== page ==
Part of being a pet parent to a chinchilla, hamster, gerbil or degu involves keeping them clean and healthy. But put away the shampoo, baths for these companions do not involve water, but sand.

These clever furry friends are natural self-groomers, and many of them do a great job keeping themselves clean. In fact, chinchillas are one of the most cleanly animals you can own. But to optimise their health fully they still require sand baths multiple times a week. This is essential for absorbing excess oils from their skin as well as recreating natural behaviour. Sand baths are also a wonderful treat for your hamster, gerbil and degu, and can be offered several times a week.

Chinchilla bathing sand

Can my hamster have a bath?

Hamsters love to burrow and explore, and so despite being efficient self-groomers their coat can get stuck with debris from their adventures. It is absolutely okay to bathe your hamster, but not with water.

Hamsters have no natural affinity for water. They are not swimmers and exposure to water causes them great stress which can agitate them towards unwanted behaviour such as biting. As well as being unpleasant for them it can also be harmful. Water can strip away the natural oils in a hamster’s coat leaving it susceptible to catching a cold and getting ill.

To bathe your friend, instead use bathing sand. Charlie, Harry & Gerri Bathing Sand is soft and kind, even to pets with sensitive skin. This absorbent sand removes excess oils and promotes a clean, healthy and shiny coat.

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Does my chinchilla need a bath

Similarly, to hamsters, Chinchillas also need water-free baths. Their dense fur is very hard to dry once wet, and damp fur can lead to fungal infections.

Sand baths for chinchillas help to cleanse their fine fur of dirt, prevents moisture build up and absorbs oils and grease. Without this, their fur would clump together and become dull.

Two Chinchilla Sand Bath

How do I bathe my hamster, chinchilla or degu?

Providing a relaxing, fun and health optimising bath for your furry pet is an easy process:

  • Use a small tray, one with enough room for your pet to roll around in
  • Fill it with 2.5cm/1” of Tiny Friends Farm Bathing Sand
  • Place your pet into the tray and let him have fun!
  • After 10-20 minutes remove your pet. Any longer than this could cause his skin to dry out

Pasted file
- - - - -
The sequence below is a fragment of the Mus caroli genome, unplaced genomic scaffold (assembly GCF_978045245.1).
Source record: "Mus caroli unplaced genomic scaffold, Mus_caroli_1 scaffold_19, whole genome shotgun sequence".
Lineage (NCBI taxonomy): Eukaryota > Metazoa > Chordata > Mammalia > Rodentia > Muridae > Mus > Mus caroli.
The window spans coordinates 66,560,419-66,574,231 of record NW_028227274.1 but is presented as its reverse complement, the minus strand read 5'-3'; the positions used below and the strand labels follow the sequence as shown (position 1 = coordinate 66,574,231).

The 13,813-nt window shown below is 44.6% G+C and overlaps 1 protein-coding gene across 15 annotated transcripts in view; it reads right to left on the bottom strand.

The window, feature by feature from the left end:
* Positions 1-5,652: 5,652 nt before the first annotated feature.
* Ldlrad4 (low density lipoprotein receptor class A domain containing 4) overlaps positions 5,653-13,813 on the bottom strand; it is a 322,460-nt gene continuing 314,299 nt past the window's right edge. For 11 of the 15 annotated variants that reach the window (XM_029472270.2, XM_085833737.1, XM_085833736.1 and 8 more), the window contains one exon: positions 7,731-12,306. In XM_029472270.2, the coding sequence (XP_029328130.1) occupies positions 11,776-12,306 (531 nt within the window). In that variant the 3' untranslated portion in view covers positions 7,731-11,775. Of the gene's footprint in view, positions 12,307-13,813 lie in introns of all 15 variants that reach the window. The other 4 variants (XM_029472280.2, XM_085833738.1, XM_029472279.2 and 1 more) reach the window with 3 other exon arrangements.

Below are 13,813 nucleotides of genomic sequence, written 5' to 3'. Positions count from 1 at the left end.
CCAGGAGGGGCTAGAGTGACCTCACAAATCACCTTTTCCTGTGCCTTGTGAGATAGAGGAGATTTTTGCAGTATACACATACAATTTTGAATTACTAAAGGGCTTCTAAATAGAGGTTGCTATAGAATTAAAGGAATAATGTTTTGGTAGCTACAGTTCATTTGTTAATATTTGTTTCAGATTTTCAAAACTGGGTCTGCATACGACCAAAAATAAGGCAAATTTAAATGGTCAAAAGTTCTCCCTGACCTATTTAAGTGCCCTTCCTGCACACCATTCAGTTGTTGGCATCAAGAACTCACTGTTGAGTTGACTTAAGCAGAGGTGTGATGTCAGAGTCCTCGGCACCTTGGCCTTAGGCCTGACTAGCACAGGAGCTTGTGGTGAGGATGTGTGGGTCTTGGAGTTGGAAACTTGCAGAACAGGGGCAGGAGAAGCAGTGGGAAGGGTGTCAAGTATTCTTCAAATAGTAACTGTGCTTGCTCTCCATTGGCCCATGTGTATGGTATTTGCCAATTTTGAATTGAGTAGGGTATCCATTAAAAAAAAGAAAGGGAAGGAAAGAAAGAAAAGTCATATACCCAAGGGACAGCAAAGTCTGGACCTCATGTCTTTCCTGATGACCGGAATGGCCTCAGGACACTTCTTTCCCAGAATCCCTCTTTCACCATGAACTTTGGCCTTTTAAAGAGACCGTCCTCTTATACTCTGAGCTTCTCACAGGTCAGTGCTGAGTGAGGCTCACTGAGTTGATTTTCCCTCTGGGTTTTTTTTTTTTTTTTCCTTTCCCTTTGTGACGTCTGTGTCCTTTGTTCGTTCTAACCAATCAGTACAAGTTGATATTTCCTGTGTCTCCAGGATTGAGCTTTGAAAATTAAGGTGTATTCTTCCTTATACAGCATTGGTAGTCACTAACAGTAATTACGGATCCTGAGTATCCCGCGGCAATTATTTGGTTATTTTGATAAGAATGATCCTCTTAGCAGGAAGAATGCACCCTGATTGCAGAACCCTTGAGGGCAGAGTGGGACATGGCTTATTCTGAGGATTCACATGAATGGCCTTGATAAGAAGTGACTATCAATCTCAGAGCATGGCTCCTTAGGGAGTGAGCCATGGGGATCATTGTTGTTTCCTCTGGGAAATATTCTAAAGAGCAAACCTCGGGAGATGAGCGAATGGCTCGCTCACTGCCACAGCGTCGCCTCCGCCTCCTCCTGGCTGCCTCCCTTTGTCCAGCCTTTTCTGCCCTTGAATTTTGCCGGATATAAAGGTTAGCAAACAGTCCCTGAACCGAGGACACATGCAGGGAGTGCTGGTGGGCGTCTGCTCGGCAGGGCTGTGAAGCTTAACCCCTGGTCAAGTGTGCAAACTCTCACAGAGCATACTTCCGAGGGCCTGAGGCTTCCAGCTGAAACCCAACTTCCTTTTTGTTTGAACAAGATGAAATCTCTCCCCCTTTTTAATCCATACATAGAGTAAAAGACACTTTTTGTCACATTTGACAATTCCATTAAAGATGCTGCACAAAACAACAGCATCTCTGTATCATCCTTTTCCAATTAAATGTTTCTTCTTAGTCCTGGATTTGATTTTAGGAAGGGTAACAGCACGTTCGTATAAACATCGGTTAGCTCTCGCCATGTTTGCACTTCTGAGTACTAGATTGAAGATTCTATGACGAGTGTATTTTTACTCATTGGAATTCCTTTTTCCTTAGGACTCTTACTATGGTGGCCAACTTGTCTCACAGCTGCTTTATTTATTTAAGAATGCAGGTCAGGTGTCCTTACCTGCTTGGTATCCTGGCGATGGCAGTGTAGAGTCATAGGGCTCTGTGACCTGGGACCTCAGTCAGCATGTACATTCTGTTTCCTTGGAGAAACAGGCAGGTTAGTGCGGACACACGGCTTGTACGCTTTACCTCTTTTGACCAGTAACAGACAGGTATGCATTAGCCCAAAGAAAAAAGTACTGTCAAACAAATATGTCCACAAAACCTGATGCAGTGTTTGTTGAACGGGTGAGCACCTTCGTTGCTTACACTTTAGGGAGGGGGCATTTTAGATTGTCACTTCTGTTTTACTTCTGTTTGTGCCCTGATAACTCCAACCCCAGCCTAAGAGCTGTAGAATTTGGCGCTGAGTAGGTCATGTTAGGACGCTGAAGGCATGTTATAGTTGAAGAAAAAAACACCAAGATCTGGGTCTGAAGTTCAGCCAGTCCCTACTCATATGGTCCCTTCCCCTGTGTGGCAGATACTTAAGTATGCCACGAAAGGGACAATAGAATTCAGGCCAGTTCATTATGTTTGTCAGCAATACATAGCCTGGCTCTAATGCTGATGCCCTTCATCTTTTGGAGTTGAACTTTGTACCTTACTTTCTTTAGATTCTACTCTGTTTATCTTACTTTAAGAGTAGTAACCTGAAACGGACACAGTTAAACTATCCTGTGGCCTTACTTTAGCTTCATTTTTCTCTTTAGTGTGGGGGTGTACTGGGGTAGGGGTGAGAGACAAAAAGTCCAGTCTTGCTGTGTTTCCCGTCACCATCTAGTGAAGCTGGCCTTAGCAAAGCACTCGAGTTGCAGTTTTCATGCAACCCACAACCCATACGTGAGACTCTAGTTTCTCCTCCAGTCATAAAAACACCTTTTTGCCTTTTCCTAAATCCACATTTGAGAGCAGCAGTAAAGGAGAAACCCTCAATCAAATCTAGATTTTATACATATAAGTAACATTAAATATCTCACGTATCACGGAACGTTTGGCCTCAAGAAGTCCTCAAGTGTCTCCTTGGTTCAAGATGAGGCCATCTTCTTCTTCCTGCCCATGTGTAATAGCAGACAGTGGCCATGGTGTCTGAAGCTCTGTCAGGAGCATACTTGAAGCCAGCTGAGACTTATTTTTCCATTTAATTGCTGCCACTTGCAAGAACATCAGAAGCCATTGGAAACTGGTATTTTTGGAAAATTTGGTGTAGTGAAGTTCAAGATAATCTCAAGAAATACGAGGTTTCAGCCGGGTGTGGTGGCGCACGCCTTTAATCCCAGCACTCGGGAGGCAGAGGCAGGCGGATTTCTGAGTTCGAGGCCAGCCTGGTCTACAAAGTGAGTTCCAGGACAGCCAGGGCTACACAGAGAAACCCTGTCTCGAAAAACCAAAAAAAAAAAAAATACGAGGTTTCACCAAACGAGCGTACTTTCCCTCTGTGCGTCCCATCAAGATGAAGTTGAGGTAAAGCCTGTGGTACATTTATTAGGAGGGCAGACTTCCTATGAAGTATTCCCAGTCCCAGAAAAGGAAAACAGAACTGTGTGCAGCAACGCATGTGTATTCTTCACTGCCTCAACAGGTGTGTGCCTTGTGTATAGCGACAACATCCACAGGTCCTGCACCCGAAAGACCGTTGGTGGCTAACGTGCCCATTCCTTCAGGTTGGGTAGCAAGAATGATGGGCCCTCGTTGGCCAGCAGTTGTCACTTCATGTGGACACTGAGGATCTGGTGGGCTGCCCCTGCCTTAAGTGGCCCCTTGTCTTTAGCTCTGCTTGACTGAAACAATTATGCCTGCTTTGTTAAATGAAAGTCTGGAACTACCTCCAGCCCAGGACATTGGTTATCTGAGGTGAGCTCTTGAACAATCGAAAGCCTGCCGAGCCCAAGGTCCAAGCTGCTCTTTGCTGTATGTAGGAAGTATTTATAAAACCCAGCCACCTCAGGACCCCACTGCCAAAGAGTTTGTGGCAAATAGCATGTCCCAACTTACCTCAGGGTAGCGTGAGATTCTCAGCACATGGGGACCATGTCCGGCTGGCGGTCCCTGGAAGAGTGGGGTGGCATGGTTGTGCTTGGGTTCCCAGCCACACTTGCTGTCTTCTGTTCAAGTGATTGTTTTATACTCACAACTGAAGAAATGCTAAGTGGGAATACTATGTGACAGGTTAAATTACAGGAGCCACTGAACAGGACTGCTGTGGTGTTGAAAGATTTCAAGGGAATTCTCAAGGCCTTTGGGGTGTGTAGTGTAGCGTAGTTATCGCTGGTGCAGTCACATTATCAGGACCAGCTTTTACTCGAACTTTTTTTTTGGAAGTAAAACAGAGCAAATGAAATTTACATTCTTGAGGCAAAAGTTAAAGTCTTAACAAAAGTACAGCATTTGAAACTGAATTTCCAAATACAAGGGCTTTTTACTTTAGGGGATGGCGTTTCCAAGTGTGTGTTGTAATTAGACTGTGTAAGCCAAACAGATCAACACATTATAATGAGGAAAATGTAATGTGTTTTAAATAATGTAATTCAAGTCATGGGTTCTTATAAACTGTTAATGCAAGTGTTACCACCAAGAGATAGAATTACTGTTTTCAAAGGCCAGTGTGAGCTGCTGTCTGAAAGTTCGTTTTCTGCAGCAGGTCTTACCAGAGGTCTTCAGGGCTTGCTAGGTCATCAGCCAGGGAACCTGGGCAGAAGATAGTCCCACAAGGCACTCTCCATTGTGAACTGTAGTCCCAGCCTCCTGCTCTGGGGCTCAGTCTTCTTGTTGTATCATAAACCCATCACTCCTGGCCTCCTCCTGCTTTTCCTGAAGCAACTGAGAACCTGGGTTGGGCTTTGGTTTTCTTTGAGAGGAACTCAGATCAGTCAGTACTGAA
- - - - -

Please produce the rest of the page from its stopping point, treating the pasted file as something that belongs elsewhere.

• Remove any soiled sand
  • Sand can be reused throughout the weekly baths but do change the sand at least once a week.

Top tip: Using a high sided, or enclosed bath will prevent sand from being kicked around everywhere! Some sandy mess is to be expected, but just remember you are being a responsible pet owner by providing this essential routine to your loved companion.

hamster bathing sand

How often should I give my pet a sand bath?

Sand baths are essential for chinchillas and can be offered daily. Although a minimum of 2-3 baths will suffice, especially in colder drier weather.

Hamsters and Degus will benefit from a sand bath several times a week. Unlike chinchillas their use is not essential, but they are wonderful treats and help keep their shiny healthy coats.

Top Tip: It’s best not to keep the sand bath in their cage all the time, as overuse can cause drying out of their skin. There is also an increased chance of their sand bath being used as a litter tray!

hamster bathing sand

What type of sand should I use?

A dedicated sand for chinchillas or hamsters is the product of choice. The sand should be soft and kind to your animal’s skin. It should be dust free to avoid respiratory issues in hamsters, and highly absorbent.

As well as being all of the above, Charlie, Harry & Gerri Bathing Sand is also environmentally friendly thanks to its new eco-friendly packaging.

Beach sand can be very dirty (bacteria is not your pets’ friend) and coarse, so don’t be tempted to bring a holiday souvenir back to your small friend!

sand bath hamster

What’s that smell?

Chinchillas, hamsters and degus are all clean animals, and it is unusual to notice any unpleasant odour from them. Hamsters have scent glands on their flanks which can differ in appearance and smell, but it is not usually strong.

The majority of bad smells you may notice are most likely from their bedding. It is important to clean their bedding regularly and to keep their cage clean.

If you do notice a sudden change in smell it may be worthwhile talking to your vet.